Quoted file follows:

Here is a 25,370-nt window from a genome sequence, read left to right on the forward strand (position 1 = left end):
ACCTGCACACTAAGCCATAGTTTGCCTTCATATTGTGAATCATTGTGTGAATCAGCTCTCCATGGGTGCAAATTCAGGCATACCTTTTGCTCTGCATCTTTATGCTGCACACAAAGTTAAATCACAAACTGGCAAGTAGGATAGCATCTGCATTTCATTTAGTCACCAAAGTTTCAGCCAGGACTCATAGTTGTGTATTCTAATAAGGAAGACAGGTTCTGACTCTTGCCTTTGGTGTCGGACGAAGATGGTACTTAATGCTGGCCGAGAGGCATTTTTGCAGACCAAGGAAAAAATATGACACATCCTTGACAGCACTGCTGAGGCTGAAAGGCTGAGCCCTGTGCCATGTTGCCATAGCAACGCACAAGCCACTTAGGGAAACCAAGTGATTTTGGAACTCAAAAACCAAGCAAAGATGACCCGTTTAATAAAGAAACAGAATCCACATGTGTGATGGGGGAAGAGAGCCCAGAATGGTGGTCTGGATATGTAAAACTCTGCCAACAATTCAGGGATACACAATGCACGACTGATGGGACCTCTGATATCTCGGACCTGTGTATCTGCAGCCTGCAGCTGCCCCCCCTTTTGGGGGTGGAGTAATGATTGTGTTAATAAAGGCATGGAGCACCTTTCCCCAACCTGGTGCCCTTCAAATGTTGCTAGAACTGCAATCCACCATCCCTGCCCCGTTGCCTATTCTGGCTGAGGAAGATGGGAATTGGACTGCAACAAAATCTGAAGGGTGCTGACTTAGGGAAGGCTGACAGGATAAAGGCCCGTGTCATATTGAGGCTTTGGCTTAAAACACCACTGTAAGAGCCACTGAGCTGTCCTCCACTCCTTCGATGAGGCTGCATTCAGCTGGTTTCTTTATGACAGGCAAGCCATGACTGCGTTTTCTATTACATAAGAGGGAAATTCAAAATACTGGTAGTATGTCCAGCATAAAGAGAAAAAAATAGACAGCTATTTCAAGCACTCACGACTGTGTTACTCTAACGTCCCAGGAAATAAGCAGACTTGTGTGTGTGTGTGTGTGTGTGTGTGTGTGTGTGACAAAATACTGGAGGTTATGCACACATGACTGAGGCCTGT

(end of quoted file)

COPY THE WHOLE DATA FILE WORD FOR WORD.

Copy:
Here is a 25,370-nt window from a genome sequence, read left to right on the forward strand (position 1 = left end):
ACCTGCACACTAAGCCATAGTTTGCCTTCATATTGTGAATCATTGTGTGAATCAGCTCTCCATGGGTGCAAATTCAGGCATACCTTTTGCTCTGCATCTTTATGCTGCACACAAAGTTAAATCACAAACTGGCAAGTAGGATAGCATCTGCATTTCATTTAGTCACCAAAGTTTCAGCCAGGACTCATAGTTGTGTATTCTAATAAGGAAGACAGGTTCTGACTCTTGCCTTTGGTGTCGGACGAAGATGGTACTTAATGCTGGCCGAGAGGCATTTTTGCAGACCAAGGAAAAAATATGACACATCCTTGACAGCACTGCTGAGGCTGAAAGGCTGAGCCCTGTGCCATGTTGCCATAGCAACGCACAAGCCACTTAGGGAAACCAAGTGATTTTGGAACTCAAAAACCAAGCAAAGATGACCCGTTTAATAAAGAAACAGAATCCACATGTGTGATGGGGGAAGAGAGCCCAGAATGGTGGTCTGGATATGTAAAACTCTGCCAACAATTCAGGGATACACAATGCACGACTGATGGGACCTCTGATATCTCGGACCTGTGTATCTGCAGCCTGCAGCTGCCCCCCCTTTTGGGGGTGGAGTAATGATTGTGTTAATAAAGGCATGGAGCACCTTTCCCCAACCTGGTGCCCTTCAAATGTTGCTAGAACTGCAATCCACCATCCCTGCCCCGTTGCCTATTCTGGCTGAGGAAGATGGGAATTGGACTGCAACAAAATCTGAAGGGTGCTGACTTAGGGAAGGCTGACAGGATAAAGGCCCGTGTCATATTGAGGCTTTGGCTTAAAACACCACTGTAAGAGCCACTGAGCTGTCCTCCACTCCTTCGATGAGGCTGCATTCAGCTGGTTTCTTTATGACAGGCAAGCCATGACTGCGTTTTCTATTACATAAGAGGGAAATTCAAAATACTGGTAGTATGTCCAGCATAAAGAGAAAAAAATAGACAGCTATTTCAAGCACTCACGACTGTGTTACTCTAACGTCCCAGGAAATAAGCAGACTTGTGTGTGTGTGTGTGTGTGTGTGTGTGTGTGTGACAAAATACTGGAGGTTATGCACACATGACTGAGGCCTGT